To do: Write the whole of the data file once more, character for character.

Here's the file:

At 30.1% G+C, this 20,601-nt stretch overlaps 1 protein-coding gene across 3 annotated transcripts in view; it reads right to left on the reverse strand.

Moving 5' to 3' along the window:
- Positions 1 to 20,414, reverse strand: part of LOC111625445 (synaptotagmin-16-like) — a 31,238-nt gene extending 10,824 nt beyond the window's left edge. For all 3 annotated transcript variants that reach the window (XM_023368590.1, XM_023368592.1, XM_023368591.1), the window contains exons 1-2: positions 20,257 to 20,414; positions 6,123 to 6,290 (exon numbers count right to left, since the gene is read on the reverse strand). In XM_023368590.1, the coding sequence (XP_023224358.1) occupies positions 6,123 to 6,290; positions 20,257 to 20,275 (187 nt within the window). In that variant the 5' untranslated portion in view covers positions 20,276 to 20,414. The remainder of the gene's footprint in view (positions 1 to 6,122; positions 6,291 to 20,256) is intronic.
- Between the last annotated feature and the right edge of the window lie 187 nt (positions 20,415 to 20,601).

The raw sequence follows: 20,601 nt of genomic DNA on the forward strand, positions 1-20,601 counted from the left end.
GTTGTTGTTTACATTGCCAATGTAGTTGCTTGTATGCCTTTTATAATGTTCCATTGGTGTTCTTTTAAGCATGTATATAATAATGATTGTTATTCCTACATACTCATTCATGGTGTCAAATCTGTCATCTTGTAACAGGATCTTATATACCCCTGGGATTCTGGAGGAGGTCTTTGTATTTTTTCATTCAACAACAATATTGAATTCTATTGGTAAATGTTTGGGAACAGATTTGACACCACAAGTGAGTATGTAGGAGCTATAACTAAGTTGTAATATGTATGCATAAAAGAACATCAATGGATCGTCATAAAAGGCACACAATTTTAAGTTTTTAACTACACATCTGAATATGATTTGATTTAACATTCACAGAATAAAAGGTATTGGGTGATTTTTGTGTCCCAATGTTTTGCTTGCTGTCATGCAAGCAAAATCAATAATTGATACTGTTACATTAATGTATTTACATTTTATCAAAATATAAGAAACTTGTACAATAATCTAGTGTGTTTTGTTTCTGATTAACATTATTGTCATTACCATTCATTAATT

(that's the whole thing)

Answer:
At 30.1% G+C, this 20,601-nt stretch overlaps 1 protein-coding gene across 3 annotated transcripts in view; it reads right to left on the reverse strand.

Moving 5' to 3' along the window:
- Positions 1 to 20,414, reverse strand: part of LOC111625445 (synaptotagmin-16-like) — a 31,238-nt gene extending 10,824 nt beyond the window's left edge. For all 3 annotated transcript variants that reach the window (XM_023368590.1, XM_023368592.1, XM_023368591.1), the window contains exons 1-2: positions 20,257 to 20,414; positions 6,123 to 6,290 (exon numbers count right to left, since the gene is read on the reverse strand). In XM_023368590.1, the coding sequence (XP_023224358.1) occupies positions 6,123 to 6,290; positions 20,257 to 20,275 (187 nt within the window). In that variant the 5' untranslated portion in view covers positions 20,276 to 20,414. The remainder of the gene's footprint in view (positions 1 to 6,122; positions 6,291 to 20,256) is intronic.
- Between the last annotated feature and the right edge of the window lie 187 nt (positions 20,415 to 20,601).

The raw sequence follows: 20,601 nt of genomic DNA on the forward strand, positions 1-20,601 counted from the left end.
GTTGTTGTTTACATTGCCAATGTAGTTGCTTGTATGCCTTTTATAATGTTCCATTGGTGTTCTTTTAAGCATGTATATAATAATGATTGTTATTCCTACATACTCATTCATGGTGTCAAATCTGTCATCTTGTAACAGGATCTTATATACCCCTGGGATTCTGGAGGAGGTCTTTGTATTTTTTCATTCAACAACAATATTGAATTCTATTGGTAAATGTTTGGGAACAGATTTGACACCACAAGTGAGTATGTAGGAGCTATAACTAAGTTGTAATATGTATGCATAAAAGAACATCAATGGATCGTCATAAAAGGCACACAATTTTAAGTTTTTAACTACACATCTGAATATGATTTGATTTAACATTCACAGAATAAAAGGTATTGGGTGATTTTTGTGTCCCAATGTTTTGCTTGCTGTCATGCAAGCAAAATCAATAATTGATACTGTTACATTAATGTATTTACATTTTATCAAAATATAAGAAACTTGTACAATAATCTAGTGTGTTTTGTTTCTGATTAACATTATTGTCATTACCATTCATTAATT